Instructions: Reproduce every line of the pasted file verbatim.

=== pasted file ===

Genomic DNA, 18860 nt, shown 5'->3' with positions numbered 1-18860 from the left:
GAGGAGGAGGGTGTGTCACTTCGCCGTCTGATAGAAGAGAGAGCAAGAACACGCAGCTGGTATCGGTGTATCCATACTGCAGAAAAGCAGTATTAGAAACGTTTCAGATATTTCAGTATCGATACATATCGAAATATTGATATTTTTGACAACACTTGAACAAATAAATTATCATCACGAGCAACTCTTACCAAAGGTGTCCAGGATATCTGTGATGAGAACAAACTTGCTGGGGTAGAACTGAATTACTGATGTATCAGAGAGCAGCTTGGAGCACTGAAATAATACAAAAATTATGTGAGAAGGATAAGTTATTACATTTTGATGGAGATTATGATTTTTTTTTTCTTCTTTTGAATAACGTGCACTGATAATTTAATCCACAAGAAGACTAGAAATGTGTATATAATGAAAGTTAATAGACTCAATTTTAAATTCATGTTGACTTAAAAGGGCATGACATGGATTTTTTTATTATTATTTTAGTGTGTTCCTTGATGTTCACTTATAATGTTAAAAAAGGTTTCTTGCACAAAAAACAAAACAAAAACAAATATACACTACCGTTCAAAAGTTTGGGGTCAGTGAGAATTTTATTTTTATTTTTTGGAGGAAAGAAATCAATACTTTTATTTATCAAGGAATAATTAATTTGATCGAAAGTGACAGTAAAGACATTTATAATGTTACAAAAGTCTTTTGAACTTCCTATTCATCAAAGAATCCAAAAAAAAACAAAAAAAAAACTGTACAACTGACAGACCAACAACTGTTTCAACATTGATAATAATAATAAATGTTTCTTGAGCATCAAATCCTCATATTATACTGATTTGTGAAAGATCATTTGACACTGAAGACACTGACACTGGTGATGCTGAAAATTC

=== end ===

Genomic DNA, 18860 nt, shown 5'->3' with positions numbered 1-18860 from the left:
GAGGAGGAGGGTGTGTCACTTCGCCGTCTGATAGAAGAGAGAGCAAGAACACGCAGCTGGTATCGGTGTATCCATACTGCAGAAAAGCAGTATTAGAAACGTTTCAGATATTTCAGTATCGATACATATCGAAATATTGATATTTTTGACAACACTTGAACAAATAAATTATCATCACGAGCAACTCTTACCAAAGGTGTCCAGGATATCTGTGATGAGAACAAACTTGCTGGGGTAGAACTGAATTACTGATGTATCAGAGAGCAGCTTGGAGCACTGAAATAATACAAAAATTATGTGAGAAGGATAAGTTATTACATTTTGATGGAGATTATGATTTTTTTTTTCTTCTTTTGAATAACGTGCACTGATAATTTAATCCACAAGAAGACTAGAAATGTGTATATAATGAAAGTTAATAGACTCAATTTTAAATTCATGTTGACTTAAAAGGGCATGACATGGATTTTTTTATTATTATTTTAGTGTGTTCCTTGATGTTCACTTATAATGTTAAAAAAGGTTTCTTGCACAAAAAACAAAACAAAAACAAATATACACTACCGTTCAAAAGTTTGGGGTCAGTGAGAATTTTATTTTTATTTTTTGGAGGAAAGAAATCAATACTTTTATTTATCAAGGAATAATTAATTTGATCGAAAGTGACAGTAAAGACATTTATAATGTTACAAAAGTCTTTTGAACTTCCTATTCATCAAAGAATCCAAAAAAAAACAAAAAAAAAACTGTACAACTGACAGACCAACAACTGTTTCAACATTGATAATAATAATAAATGTTTCTTGAGCATCAAATCCTCATATTATACTGATTTGTGAAAGATCATTTGACACTGAAGACACTGACACTGGTGATGCTGAAAATTC